We’ll post updates from time to time as we have news about progress.

Gearbox ECU Override Unit

Judging by the search terms leading to the blog, as well as the popularity of the post Diagnosing the Transmission Anomaly, many of you are interested in our experiences trouble-shooting the problems we had with the transmission before leaving for Tunisia.

This weekend, we had a chance to take the Scania (EM-1) out for a drive, and we filmed a short sequence demonstrating the switches we installed on the gearbox monitoring unit that enable us to manually force a gear change if the ECU fails to send a command to the gearbox. The switches are mounted in parallel to the ECU, so that we can engage a gear if the ECU fails to do so. However, if the ECU has engaged the gear, then the switch will have no effect.

Since we first encountered the transmission problems only a few weeks before our departure to Tunisia, we did not have time to find a more comprehensive solution before the trip. This unit was designed to be an emergency override to make sure that we would not remain stuck in the desert in case of an ECU failure. Driving for an extended period of time while manually changing gears using the switches would not be easy, but in an emergency, it would be feasible.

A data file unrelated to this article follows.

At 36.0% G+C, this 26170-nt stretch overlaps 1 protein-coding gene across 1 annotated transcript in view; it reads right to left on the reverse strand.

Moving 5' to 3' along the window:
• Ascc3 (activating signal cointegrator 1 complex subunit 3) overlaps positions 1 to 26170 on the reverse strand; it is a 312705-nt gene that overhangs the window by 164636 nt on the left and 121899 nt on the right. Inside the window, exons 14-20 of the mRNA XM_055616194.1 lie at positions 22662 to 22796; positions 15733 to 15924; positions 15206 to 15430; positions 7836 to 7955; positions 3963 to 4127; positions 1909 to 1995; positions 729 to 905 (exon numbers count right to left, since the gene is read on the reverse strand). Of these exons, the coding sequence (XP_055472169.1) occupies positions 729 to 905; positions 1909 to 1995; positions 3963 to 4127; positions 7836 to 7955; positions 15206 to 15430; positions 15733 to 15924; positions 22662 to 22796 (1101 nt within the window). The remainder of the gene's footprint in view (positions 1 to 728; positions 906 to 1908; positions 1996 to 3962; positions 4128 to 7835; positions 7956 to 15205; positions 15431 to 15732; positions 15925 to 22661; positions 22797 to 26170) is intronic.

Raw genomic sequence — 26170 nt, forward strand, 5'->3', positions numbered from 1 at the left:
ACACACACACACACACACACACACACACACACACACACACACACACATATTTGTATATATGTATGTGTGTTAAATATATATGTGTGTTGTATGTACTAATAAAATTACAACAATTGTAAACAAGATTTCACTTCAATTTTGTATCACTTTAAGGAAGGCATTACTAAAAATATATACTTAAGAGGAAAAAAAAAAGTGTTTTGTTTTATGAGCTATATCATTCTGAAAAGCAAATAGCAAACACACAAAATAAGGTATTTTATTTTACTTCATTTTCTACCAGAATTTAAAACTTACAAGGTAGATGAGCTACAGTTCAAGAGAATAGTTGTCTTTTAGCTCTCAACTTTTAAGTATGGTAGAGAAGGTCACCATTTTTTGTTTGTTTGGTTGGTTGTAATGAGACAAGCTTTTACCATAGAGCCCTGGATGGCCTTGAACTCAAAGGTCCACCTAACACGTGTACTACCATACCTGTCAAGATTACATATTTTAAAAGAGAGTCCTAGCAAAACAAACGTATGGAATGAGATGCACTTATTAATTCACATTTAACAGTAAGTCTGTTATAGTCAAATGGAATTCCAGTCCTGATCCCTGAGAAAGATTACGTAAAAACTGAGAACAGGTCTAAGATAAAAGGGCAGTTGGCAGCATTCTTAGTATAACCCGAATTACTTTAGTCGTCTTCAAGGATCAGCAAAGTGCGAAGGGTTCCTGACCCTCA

We are still working on a more permanent solution and are investigating both repairing the ECU and designing a new micro-controller to replace it.  We’ll post an update once we’ve made more progress.

Tunisia 2010: Day 1 — Departure for Marseille